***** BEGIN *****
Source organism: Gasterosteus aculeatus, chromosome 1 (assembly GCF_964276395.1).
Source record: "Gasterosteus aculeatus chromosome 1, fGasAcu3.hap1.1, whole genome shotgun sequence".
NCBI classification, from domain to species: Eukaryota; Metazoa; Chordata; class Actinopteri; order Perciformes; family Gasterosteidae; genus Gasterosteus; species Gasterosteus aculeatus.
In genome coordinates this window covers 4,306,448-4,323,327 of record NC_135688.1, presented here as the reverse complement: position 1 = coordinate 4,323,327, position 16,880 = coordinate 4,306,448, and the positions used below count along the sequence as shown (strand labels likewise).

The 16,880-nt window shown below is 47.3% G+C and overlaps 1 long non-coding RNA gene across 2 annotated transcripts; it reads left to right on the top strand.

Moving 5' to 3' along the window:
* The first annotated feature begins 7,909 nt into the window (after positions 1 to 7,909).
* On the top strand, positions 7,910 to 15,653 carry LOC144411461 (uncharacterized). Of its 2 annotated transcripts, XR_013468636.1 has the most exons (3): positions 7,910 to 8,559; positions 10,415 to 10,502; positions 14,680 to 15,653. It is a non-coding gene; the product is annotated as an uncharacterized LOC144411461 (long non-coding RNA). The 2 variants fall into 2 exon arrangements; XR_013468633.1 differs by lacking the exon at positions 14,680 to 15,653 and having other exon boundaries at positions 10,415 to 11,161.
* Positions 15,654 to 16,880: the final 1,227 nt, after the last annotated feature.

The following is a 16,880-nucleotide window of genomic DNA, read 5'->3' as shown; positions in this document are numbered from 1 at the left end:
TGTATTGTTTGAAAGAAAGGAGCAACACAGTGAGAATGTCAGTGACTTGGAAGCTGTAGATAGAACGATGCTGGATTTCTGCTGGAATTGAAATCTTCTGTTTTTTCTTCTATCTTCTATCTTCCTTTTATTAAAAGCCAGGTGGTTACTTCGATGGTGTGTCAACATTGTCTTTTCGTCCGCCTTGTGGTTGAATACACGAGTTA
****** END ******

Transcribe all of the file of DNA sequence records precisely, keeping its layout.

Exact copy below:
Source organism: Gasterosteus aculeatus, chromosome 1 (assembly GCF_964276395.1).
Source record: "Gasterosteus aculeatus chromosome 1, fGasAcu3.hap1.1, whole genome shotgun sequence".
NCBI classification, from domain to species: Eukaryota; Metazoa; Chordata; class Actinopteri; order Perciformes; family Gasterosteidae; genus Gasterosteus; species Gasterosteus aculeatus.
In genome coordinates this window covers 4,306,448-4,323,327 of record NC_135688.1, presented here as the reverse complement: position 1 = coordinate 4,323,327, position 16,880 = coordinate 4,306,448, and the positions used below count along the sequence as shown (strand labels likewise).

The 16,880-nt window shown below is 47.3% G+C and overlaps 1 long non-coding RNA gene across 2 annotated transcripts; it reads left to right on the top strand.

Moving 5' to 3' along the window:
* The first annotated feature begins 7,909 nt into the window (after positions 1 to 7,909).
* On the top strand, positions 7,910 to 15,653 carry LOC144411461 (uncharacterized). Of its 2 annotated transcripts, XR_013468636.1 has the most exons (3): positions 7,910 to 8,559; positions 10,415 to 10,502; positions 14,680 to 15,653. It is a non-coding gene; the product is annotated as an uncharacterized LOC144411461 (long non-coding RNA). The 2 variants fall into 2 exon arrangements; XR_013468633.1 differs by lacking the exon at positions 14,680 to 15,653 and having other exon boundaries at positions 10,415 to 11,161.
* Positions 15,654 to 16,880: the final 1,227 nt, after the last annotated feature.

The following is a 16,880-nucleotide window of genomic DNA, read 5'->3' as shown; positions in this document are numbered from 1 at the left end:
TGTATTGTTTGAAAGAAAGGAGCAACACAGTGAGAATGTCAGTGACTTGGAAGCTGTAGATAGAACGATGCTGGATTTCTGCTGGAATTGAAATCTTCTGTTTTTTCTTCTATCTTCTATCTTCCTTTTATTAAAAGCCAGGTGGTTACTTCGATGGTGTGTCAACATTGTCTTTTCGTCCGCCTTGTGGTTGAATACACGAGTTA